Thus, whereas judges must follow the law and, indeed, refrain from deciding questions necessarily left to “coordinate branches of government” (Baker v. Carr, 369 U.S. 186, 217 (1962)), so too must the legislative and executive branches respect the Constitution, the rule of law, and the province of the courts. The alternative would inevitably lead to the rights of the people being trampled.

Growing up, my father’s stories always seemed unreal and impossible, even though I experienced some of them until I was 14 and immigrated to the United States. His experience is in stark contrast to America’s wonderful (albeit imperfect) experiment in democracy, where strong democratic institutions check one another’s power, and where an independent judiciary answers to fundamental principles of justice, not to despots. How could anything seriously threaten to dismantle the magnificent architecture of checks and balances established in our federal and state constitutions?

I once believed that the bedrock principle of separation of powers was so integral to our culture that we no longer had to worry about structural frailties like those of developing democracies. But as we are increasingly faced with a loss of respect for fundamental values, facts, truth, reason, and the rule of law, I am no longer so sanguine. As judges, we take no position on public policy issues that are the source of vigorous debate in today’s society. For example, we have no official position on immigration or health care policies. But the rule of law is not a partisan issue, nor are the core constitutional principles that ensure debate on those policies and support the administration of justice. We must insist on fundamental respect for our laws and the people they protect. Indeed, our wonderful experiment is only viable or workable in an environment of mutual respect and the protection of individual rights, which is no less important when those rights belong to those of a different national origin or persons we fear to be “foreign.”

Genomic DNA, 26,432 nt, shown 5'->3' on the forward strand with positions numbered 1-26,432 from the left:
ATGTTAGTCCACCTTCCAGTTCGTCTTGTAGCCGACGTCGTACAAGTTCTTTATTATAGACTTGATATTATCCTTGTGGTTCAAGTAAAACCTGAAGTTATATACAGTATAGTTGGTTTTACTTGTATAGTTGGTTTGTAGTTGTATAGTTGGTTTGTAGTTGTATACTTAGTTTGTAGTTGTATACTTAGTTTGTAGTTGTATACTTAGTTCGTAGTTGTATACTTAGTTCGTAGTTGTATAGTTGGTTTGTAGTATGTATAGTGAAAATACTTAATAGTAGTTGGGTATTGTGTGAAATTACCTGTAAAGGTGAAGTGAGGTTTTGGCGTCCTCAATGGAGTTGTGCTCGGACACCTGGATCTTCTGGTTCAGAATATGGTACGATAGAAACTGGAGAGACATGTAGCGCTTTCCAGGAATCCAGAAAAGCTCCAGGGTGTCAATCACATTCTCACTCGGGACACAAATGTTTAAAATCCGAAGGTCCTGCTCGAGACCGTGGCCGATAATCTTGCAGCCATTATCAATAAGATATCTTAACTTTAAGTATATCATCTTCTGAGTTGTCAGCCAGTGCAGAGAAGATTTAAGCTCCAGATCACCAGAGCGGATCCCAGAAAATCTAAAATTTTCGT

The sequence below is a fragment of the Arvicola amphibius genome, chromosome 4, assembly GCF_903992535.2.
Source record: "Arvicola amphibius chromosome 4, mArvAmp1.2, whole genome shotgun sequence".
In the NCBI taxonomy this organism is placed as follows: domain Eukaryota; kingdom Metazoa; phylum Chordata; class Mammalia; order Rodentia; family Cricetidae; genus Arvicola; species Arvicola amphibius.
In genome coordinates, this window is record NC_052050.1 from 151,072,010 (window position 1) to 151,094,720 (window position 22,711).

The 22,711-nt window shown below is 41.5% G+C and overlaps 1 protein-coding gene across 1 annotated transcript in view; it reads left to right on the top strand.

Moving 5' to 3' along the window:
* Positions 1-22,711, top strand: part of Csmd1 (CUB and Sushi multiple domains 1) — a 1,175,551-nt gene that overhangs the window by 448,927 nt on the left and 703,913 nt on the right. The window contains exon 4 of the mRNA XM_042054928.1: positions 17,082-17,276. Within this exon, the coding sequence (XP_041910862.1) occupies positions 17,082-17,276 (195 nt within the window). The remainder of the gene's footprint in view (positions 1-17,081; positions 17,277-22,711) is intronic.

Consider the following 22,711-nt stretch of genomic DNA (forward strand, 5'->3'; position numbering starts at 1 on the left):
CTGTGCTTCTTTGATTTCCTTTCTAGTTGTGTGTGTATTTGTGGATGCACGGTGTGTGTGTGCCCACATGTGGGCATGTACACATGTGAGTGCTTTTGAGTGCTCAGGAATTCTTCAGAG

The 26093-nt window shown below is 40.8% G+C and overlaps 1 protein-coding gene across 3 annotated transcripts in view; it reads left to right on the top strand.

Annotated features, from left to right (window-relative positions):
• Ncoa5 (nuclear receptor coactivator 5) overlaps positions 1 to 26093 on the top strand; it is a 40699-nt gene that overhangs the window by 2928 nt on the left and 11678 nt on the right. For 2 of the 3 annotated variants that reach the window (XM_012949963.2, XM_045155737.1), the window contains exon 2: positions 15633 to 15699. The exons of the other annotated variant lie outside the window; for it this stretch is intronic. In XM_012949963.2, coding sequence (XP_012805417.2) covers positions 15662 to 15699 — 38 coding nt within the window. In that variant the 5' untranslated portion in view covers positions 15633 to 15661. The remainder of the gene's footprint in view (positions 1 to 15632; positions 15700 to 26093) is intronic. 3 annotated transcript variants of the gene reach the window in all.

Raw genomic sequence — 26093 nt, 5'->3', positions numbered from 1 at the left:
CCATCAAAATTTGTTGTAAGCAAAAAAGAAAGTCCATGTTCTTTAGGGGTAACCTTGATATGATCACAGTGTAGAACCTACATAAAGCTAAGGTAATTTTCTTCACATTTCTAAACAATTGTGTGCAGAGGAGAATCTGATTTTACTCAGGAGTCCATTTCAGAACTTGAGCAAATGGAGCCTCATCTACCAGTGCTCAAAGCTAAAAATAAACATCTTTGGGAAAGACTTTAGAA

My father is 96 now, and I cannot help but think that the America he longed for, and the dream that he made into a reality for his family, is in jeopardy. We are being tested, to be sure. But while my confidence in the “unshakable” pillars of our democracy is shaken, I believe there is reason to hope that this too shall pass. For example, according to a 2017 survey by the Pew Research Center, 83 percent of respondents said that it is “very important” to have “a system of checks and balances dividing power between the President, Congress, and the courts” to maintain a strong democracy (Pew Research Center, Report, Large Majorities See Checks and Balances, Right to Protest as Essential for Democracy at 9 (March 2, 2017).

So, as we celebrate Law Day and contemplate the doctrine that forms the very foundation of our government, let us commit to doing our best, as lawyers and judges, to restore our fellow citizens’ trust in our core institutions. For if we truly value the separation of powers as vital to the preservation of liberty, our democracy will endure, and my grandchildren will be fortunate enough to grow up, like my children and I have, in a nation where power is not consolidated in the hands of the few, or in one branch of government.

Rolando T. Acosta is Presiding Justice of the Appellate Division, First Department.